On a laid back Sunday morning, when I'm most likely to feel the room to indulge curiousities that float by when you're buttering the toast, I was looking up how little you could get the third season of 30 Rock for on DVD at this point.
On Google, after a lead ad,
- the first three (3) pure search returns were Amazon pages,
- then one from Wikipedia,
- then we get three more in succession from Amazon.
- That's followed by one from Bestbuy,
- one IMDB,
Overall, of nine (9) pure search results, six (6) were from Amazon. Dear Google, how smart does that look?
On the identical search within the hour, Yahoo did much better, although with two each for Amazon and Ebay, it's still plainly skewed towards the Big Boys. That's anti-competitive, a principle that is not only common sense, but deeply entwined in the law. (Sure sounds a lot like whistling in the wind in this era, doesn't it.)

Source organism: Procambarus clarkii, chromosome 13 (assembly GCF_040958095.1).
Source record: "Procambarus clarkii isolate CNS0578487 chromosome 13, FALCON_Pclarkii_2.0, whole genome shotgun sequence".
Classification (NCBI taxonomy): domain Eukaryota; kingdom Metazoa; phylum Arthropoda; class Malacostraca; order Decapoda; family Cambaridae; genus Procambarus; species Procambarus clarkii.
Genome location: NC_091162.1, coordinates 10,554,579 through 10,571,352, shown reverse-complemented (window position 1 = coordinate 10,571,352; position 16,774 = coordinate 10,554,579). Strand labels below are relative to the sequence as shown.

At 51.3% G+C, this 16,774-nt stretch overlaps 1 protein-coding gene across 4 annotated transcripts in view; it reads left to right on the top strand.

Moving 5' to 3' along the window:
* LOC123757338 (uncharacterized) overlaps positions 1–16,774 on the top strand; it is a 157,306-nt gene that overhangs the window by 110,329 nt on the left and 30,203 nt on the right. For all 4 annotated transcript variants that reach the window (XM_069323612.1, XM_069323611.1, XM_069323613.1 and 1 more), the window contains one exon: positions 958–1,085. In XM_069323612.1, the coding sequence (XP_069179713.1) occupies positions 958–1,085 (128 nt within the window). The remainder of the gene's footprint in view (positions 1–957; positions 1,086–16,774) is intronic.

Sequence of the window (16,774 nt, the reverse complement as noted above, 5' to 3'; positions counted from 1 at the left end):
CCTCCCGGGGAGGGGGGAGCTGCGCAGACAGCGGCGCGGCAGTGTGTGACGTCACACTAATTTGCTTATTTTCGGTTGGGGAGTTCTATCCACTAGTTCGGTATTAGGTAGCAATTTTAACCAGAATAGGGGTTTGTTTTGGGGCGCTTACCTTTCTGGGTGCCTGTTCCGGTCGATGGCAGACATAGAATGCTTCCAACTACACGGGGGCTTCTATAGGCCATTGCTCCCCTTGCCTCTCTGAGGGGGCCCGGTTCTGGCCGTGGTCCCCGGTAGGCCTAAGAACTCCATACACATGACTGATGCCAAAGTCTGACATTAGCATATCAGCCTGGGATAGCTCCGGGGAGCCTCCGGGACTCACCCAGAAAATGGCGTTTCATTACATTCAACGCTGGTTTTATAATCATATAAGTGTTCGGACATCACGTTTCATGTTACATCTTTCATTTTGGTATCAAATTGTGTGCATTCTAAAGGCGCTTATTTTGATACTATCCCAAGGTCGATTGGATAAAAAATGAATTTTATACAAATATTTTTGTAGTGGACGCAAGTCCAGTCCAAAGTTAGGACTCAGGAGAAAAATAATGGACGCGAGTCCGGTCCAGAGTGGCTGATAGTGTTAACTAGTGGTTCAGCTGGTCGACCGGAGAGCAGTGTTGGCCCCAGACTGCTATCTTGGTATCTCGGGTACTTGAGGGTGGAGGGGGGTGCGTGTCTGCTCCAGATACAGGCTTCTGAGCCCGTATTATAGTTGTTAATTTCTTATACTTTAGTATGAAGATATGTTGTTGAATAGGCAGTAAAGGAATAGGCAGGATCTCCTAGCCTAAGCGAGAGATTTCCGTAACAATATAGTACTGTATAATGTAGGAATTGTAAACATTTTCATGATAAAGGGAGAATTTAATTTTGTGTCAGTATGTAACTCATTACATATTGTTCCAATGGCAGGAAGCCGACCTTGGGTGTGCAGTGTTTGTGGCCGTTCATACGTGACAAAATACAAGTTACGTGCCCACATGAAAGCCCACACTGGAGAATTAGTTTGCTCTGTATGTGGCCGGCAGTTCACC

So, am I complaining about a flaw in their search algorithm ("Such mistakes have always been traced back to human error, Dave,") or Amazon's dominance?
Both. First, we not be many, but there people like me who clearly choose not going to Amazon except in a pinch, and for all the reasons.
Like, Shop Local for everything possible, because Small Is Beautiful and human-scale, and you have a voice in it. Unlike the alternative, where Too Big is a Failure of society, and Amazon in particular sounds pretty brutal to their workers, both white- and blue-collared?Bigger Is Better – for the Bigger. Not necessarily for anyone any smaller.
That last part may not be such a problem in the near future, though, because here's a tip: if you're a robot, go see them about a job.
Yahoo - pure search results, not incl. ads - one each of:
- EBay (2nd)
- Amazon (2nd)
"Inside Amazon: Wrestling Big Ideas in a Bruising Workplace
- The company is conducting an experiment in how far it can push
white-collar workers to get them to achieve its ever-expanding ambitions."
New York Times, by Jodi Kantor and David Streitfeld, Aug. 15, 2015